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DANAS v. CHAPMAN FORD SALES

October 27, 2000

LOUIS DANAS AND LINDA DANAS, PLAINTIFFS,
V.
CHAPMAN FORD SALES, INC., DEFENDANTS.



The opinion of the court was delivered by: Anita B. Brody, District Judge.

MEMORANDUM & ORDER

Plaintiff Louis Danas ("Danas") filed this action against his employer, Chapman Ford Sales, Inc. ("Chapman"), alleging that Chapman unlawfully discriminated against him based upon age.*fn1 Danas claims that Chapman's refusal to transfer him to a more profitable team of automobile service technicians and a number of other incidents constitute discrimination under the Age Discrimination in Employment Act ("ADEA"), 29 U.S.C. § 621 et seq., and the Pennsylvania Human Relations Act ("PHRA"), 43 Pa. Cons.Stat. § 951 et seq. The complaint also seeks damages for Danas and his wife, Linda Danas, for negligent infliction of emotional distress and loss of consortium.

Before me is Chapman's motion for summary judgment. The motion will be granted in part and denied in part.

FACTUAL BACKGROUND*fn2

Danas was born on November 4, 1943. He is employed as a master service technician in Chapman's Northeast Philadelphia automotive service department. Danas began working as a master technician for Chapman in 1989. Chapman classifies its auto technicians by level of expertise — C, B, A, and master — with master technicians being the most experienced employees, presumed capable of handling any job that comes into the service department. At the time of the alleged events, Chapman further divided the technicians into teams identified by color. Each team had a service writer to receive work and distribute assignments to members of his team.*fn3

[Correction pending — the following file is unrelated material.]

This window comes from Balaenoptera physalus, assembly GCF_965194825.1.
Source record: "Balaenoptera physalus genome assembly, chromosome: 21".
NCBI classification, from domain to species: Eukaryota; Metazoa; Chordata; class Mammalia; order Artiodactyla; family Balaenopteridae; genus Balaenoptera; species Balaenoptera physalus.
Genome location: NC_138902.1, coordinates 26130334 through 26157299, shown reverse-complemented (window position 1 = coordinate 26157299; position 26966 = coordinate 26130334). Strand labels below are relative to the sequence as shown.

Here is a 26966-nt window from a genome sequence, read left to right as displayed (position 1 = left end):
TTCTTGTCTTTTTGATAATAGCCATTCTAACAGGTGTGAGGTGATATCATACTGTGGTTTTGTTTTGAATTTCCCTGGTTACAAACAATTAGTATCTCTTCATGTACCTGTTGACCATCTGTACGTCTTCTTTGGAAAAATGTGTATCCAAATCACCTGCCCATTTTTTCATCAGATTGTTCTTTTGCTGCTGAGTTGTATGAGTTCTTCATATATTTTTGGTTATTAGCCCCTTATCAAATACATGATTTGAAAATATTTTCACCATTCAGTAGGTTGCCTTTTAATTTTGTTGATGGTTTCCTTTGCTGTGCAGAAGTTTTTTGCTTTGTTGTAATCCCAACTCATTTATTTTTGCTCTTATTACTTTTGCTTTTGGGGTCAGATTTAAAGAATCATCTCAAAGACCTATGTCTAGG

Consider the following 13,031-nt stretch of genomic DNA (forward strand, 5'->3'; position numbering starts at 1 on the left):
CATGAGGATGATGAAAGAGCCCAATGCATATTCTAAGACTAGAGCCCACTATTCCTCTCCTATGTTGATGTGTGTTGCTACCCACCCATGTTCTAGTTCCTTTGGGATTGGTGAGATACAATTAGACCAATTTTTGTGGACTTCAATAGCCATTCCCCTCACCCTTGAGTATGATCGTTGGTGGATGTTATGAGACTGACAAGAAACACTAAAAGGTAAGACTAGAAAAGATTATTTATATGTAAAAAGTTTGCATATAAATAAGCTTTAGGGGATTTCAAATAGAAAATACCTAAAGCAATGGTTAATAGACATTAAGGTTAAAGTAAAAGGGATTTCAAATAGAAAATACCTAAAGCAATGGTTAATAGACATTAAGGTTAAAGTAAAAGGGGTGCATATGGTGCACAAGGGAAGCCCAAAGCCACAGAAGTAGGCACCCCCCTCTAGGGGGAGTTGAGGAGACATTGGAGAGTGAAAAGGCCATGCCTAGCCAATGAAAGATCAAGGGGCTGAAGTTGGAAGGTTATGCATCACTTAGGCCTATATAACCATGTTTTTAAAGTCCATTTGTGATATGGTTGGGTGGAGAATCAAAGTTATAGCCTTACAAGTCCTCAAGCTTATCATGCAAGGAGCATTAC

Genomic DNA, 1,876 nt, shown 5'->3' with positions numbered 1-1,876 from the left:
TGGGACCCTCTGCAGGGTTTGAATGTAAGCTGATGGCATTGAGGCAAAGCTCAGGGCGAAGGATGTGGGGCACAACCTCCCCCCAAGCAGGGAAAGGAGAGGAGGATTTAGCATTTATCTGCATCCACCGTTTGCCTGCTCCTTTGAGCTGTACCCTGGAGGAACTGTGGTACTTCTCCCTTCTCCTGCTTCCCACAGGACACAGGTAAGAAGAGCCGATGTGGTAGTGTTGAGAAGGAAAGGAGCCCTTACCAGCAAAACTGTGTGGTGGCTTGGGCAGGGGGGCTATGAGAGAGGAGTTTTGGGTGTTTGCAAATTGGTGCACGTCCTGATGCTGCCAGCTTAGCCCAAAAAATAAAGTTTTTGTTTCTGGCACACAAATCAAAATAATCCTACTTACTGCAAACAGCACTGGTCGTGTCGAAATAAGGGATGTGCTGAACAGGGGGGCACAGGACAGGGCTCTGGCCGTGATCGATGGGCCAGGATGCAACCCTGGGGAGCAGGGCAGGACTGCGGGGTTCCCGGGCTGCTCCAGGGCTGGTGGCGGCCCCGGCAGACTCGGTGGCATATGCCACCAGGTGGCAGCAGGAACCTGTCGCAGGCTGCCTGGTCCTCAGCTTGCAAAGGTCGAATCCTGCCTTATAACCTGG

When Chapman sold a car or when a car first came in to be serviced, that car was assigned to one of the service writers by serial number. Once assigned to a team, any future work on that car would be automatically reassigned to that same team. The longer a service writer had been with Chapman, the more cars he had in circulation as potential service jobs for his team.

Mechanics at Chapman are not paid by the actual number of hours they work, but rather by the value of the jobs they complete. Chapman pays its technicians an hourly rate based on the hours they "turn" by "clock rate." The clock rate for a given job is the number of hours allowed by the industry standard guide. Regardless of how many hours the technician actually spends on a job, he is paid for the hours he turns by the clock rate system.*fn4 An experienced master technician like Danas can often turn a big job in half the number of hours allowed by the clock rate. Therefore, a technician's income depends on the number of lucrative jobs assigned to his team.

Danas has worked on several teams since joining Chapman in 1989. He was initially assigned to the Silver team, where he remained for approximately a year and a half. When the Silver team was disbanded, he was placed on the Red team, where he worked for approximately six weeks. Danas was then assigned to the Green team, where he remained for at least four years, until it was disbanded in April of 1996.